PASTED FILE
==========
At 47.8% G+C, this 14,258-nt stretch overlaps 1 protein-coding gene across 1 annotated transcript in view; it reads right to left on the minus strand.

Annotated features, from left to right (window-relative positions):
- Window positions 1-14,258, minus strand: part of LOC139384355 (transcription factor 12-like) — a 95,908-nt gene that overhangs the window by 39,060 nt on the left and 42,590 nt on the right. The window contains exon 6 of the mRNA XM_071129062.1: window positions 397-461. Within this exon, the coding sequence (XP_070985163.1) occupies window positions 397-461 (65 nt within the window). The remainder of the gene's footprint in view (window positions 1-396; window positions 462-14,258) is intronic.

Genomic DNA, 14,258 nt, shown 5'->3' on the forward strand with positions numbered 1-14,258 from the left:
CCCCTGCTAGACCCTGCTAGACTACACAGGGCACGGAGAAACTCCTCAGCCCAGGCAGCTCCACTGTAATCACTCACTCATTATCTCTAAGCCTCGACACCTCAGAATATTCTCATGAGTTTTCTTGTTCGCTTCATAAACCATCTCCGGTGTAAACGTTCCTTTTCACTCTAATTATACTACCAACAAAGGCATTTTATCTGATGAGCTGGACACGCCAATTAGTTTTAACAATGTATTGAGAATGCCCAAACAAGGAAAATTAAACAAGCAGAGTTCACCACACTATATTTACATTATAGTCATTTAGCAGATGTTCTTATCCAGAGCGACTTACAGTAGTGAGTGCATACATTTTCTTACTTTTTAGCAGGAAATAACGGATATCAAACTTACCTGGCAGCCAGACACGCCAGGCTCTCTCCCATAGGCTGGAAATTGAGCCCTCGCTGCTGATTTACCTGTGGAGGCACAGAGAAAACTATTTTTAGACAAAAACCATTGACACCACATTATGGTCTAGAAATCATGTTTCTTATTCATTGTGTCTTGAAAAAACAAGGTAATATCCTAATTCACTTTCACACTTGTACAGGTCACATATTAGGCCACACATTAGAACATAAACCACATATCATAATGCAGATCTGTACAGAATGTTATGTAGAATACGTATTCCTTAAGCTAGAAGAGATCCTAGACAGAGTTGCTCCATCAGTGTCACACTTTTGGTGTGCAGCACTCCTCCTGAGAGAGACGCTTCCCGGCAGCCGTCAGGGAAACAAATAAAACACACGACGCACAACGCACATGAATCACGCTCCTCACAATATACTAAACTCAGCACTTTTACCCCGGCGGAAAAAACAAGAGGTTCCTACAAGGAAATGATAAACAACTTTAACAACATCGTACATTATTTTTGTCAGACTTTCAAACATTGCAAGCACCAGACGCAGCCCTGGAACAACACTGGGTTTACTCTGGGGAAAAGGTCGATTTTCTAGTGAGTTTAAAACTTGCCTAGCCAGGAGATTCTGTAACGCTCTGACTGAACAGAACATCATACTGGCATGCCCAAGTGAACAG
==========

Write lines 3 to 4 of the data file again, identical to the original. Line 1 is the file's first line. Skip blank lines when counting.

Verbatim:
- Window positions 1-14,258, minus strand: part of LOC139384355 (transcription factor 12-like) — a 95,908-nt gene that overhangs the window by 39,060 nt on the left and 42,590 nt on the right. The window contains exon 6 of the mRNA XM_071129062.1: window positions 397-461. Within this exon, the coding sequence (XP_070985163.1) occupies window positions 397-461 (65 nt within the window). The remainder of the gene's footprint in view (window positions 1-396; window positions 462-14,258) is intronic.

Genomic DNA, 14,258 nt, shown 5'->3' on the forward strand with positions numbered 1-14,258 from the left: